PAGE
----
What do an American president, an astronaut and an oceanographer have in common? After meditating on Psalm 8, President Abraham Lincoln is reported to have said, “I can see how it might be possible for a man to look down upon the earth and be an atheist, but I cannot conceive how he could look up into the heavens and say there is no God.” Lincoln knew the whole Bible well, and often quoted it from memory in both public and private comments. But according to White House nurse Rebecca Pomroy his favorite book was Psalms. He told her, “The Psalms are the best, for I find in them something for every day of the week.”
When Apollo 11 was returning from its successful mission to the moon in 1969, Nobel Prize physicist Owen Chamberlain said, “This shows that mankind can be in charge of his own destiny.” Astronaut “Buzz” Aldrin, who actually walked on the moon, gave that mission a biblical perspective by quoting Psalm 8:3-4: “When I consider Your heavens, the works of Your fingers, the moon and stars, which You have ordained, what is man that You are mindful of him?” He understood Who controlled the universe and what our place was in it. Today, no one remembers Chamberlain’s words. Everyone remembers Aldrin’s.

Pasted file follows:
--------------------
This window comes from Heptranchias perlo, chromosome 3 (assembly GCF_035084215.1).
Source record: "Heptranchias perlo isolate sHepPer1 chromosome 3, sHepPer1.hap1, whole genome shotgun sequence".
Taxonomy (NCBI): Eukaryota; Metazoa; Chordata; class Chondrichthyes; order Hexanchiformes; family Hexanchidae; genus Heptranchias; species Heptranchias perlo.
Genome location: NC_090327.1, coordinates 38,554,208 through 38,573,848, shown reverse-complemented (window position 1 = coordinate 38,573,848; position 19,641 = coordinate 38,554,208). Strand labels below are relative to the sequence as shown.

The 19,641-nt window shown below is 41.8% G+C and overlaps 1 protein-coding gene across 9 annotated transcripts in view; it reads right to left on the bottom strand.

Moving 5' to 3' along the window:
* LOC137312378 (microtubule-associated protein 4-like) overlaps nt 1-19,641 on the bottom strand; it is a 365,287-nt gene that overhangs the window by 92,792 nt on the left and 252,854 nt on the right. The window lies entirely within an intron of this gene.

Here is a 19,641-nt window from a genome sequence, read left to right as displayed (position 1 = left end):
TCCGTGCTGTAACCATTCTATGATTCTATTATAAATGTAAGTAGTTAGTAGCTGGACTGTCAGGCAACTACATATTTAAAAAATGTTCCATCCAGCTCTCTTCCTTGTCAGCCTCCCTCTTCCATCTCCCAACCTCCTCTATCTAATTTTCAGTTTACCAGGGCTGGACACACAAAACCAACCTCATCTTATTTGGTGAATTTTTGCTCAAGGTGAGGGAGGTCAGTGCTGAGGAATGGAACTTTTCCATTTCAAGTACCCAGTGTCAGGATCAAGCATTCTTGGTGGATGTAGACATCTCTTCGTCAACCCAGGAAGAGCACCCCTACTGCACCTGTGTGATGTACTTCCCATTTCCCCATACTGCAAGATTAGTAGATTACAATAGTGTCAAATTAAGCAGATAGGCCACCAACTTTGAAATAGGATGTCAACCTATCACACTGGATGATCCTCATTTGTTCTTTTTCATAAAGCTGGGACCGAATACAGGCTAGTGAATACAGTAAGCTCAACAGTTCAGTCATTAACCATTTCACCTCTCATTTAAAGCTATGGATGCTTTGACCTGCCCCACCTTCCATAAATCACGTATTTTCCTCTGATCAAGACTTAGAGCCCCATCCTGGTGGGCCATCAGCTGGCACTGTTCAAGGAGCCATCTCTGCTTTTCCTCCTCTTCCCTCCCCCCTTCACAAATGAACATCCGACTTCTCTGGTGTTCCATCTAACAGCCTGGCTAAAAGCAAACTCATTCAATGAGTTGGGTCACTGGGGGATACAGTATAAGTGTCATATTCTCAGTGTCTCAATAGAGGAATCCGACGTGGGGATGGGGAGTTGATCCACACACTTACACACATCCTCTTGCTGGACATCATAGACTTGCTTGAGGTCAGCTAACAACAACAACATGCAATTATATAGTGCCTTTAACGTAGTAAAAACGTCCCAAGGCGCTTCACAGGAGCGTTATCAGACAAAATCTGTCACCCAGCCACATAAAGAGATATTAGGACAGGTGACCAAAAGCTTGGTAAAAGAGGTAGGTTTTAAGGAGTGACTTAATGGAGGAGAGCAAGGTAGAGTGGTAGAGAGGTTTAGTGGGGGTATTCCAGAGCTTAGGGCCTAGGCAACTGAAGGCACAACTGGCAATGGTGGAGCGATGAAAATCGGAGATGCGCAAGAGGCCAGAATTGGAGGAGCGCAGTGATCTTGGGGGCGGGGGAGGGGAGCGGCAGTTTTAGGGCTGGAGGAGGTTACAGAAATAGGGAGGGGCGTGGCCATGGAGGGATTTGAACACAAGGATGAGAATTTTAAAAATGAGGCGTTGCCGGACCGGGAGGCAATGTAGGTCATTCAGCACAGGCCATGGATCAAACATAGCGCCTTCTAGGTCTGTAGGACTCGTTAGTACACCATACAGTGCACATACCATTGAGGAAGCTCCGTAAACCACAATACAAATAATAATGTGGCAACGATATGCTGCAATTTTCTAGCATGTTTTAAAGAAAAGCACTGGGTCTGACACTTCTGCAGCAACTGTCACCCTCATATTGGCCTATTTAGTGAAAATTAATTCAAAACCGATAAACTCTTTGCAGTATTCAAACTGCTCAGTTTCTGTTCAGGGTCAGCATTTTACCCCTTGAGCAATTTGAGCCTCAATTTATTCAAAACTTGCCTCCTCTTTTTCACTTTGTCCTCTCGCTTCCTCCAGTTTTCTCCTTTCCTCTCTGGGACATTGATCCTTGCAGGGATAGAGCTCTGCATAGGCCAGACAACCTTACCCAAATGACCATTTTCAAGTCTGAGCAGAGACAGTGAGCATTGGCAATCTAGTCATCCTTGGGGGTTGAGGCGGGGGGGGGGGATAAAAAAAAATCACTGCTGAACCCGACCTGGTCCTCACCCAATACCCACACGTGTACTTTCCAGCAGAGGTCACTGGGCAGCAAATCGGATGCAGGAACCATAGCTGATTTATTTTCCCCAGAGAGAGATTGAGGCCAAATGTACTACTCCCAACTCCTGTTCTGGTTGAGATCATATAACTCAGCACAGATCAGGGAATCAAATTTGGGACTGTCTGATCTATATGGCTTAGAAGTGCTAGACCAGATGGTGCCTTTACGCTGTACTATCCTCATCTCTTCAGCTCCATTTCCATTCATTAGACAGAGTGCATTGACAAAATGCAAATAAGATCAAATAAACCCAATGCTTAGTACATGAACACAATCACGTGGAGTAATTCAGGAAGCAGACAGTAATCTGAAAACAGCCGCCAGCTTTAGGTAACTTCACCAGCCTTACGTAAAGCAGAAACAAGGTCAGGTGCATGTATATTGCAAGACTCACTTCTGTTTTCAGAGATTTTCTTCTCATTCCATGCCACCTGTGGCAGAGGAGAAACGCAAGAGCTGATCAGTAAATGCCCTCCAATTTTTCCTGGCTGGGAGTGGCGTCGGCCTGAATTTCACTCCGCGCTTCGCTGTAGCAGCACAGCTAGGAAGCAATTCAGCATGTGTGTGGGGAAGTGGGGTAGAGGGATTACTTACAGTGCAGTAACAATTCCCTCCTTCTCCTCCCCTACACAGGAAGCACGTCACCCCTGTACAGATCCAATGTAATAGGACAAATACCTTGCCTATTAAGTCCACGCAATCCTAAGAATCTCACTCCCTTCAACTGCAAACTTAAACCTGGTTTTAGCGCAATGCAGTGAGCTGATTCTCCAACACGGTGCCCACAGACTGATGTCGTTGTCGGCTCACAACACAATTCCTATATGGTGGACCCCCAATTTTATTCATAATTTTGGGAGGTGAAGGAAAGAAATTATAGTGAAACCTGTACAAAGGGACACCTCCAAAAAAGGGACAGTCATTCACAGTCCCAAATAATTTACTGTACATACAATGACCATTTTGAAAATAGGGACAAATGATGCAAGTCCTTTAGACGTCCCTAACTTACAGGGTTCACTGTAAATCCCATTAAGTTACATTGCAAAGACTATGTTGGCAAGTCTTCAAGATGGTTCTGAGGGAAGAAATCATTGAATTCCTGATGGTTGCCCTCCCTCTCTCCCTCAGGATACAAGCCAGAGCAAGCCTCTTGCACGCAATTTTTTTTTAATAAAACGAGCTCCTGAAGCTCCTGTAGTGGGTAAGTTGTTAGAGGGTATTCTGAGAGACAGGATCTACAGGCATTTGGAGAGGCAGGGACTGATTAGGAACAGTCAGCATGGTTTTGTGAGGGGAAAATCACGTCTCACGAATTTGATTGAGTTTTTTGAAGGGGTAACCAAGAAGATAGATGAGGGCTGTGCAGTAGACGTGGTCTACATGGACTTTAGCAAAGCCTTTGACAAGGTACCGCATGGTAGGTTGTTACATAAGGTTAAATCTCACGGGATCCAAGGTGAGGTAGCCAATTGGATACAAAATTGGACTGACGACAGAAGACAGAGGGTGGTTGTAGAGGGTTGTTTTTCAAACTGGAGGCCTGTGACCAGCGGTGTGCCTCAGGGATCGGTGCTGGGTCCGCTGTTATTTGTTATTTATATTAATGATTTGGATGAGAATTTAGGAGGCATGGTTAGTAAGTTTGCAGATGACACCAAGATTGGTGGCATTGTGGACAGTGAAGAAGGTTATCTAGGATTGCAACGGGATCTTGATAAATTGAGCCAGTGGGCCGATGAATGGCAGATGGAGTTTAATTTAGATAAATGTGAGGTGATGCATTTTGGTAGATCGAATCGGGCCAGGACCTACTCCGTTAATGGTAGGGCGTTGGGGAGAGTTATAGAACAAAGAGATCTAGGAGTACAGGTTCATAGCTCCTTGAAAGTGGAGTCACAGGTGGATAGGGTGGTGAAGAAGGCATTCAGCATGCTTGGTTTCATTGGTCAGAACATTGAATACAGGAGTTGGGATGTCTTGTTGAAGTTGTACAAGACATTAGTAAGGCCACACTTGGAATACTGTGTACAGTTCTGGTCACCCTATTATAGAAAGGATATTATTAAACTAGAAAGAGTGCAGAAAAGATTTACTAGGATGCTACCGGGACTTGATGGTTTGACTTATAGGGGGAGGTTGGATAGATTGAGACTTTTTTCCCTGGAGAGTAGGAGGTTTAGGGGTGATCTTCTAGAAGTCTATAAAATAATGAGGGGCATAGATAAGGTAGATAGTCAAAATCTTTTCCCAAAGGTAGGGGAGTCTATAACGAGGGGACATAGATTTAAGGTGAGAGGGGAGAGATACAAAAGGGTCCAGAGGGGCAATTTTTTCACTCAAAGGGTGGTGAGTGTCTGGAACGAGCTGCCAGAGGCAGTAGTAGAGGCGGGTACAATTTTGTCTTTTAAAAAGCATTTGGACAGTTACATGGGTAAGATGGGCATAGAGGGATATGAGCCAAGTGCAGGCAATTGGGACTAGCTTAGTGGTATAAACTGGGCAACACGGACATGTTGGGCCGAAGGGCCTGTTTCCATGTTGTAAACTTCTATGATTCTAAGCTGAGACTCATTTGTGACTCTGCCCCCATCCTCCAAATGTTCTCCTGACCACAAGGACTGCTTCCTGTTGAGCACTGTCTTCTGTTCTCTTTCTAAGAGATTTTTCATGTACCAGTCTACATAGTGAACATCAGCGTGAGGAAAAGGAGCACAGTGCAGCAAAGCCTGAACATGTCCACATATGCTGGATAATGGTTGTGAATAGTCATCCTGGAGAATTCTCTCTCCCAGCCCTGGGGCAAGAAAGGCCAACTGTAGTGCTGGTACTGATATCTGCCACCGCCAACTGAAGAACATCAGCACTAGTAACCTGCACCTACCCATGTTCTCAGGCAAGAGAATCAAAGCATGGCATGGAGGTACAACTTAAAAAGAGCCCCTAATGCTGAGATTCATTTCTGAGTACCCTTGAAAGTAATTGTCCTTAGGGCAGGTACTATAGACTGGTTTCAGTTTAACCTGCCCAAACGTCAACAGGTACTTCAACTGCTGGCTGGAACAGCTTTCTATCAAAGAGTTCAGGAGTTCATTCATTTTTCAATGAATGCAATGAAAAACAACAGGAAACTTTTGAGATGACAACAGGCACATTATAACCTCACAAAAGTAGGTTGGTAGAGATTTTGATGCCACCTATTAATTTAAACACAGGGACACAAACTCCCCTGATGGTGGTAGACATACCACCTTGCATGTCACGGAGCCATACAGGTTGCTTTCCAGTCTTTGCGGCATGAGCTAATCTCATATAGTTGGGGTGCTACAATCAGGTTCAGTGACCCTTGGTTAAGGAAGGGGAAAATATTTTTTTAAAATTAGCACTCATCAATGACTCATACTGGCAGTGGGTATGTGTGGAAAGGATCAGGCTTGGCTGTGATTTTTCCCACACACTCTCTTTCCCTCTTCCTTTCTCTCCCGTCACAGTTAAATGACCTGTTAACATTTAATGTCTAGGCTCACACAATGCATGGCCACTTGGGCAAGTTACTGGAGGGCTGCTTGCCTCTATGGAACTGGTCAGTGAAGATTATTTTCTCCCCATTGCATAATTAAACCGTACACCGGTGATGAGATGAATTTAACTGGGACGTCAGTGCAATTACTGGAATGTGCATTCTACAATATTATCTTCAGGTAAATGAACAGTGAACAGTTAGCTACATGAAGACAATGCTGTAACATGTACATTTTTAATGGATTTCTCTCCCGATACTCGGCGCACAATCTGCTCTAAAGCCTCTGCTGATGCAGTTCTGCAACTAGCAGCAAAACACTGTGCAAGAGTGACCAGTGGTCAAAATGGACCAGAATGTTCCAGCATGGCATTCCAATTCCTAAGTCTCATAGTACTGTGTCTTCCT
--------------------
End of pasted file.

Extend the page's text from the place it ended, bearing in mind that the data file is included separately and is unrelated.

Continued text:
In the 1850s, Matthew Maury, a United States Navy officer was so struck by the phrase “the paths of the seas” (Ps. 8:8) that he launched an extensive study and mapping of the many currents or “rivers” that flow in the oceans. He wrote the first book on oceanography and became known as “the pathfinder of the seas” and the “father of modern ocean navigation.” His discovery not only revolutionized ocean navigation, but also greatly improved ocean fishing as Psalm 8:8 also refers to “the fish … all that swim the paths of the seas.”
These are but three examples of how God’s Word impacts the lives of those who read it. I hope this month’s Worship and Feature articles lead you to a deeper appreciation of our Lord.
By Larry Ondrejack
With permission to publish by: Sam Hadley, Grace & Truth, 210 Chestnut St., Danville, IL., USA. Website: www.gtpress.org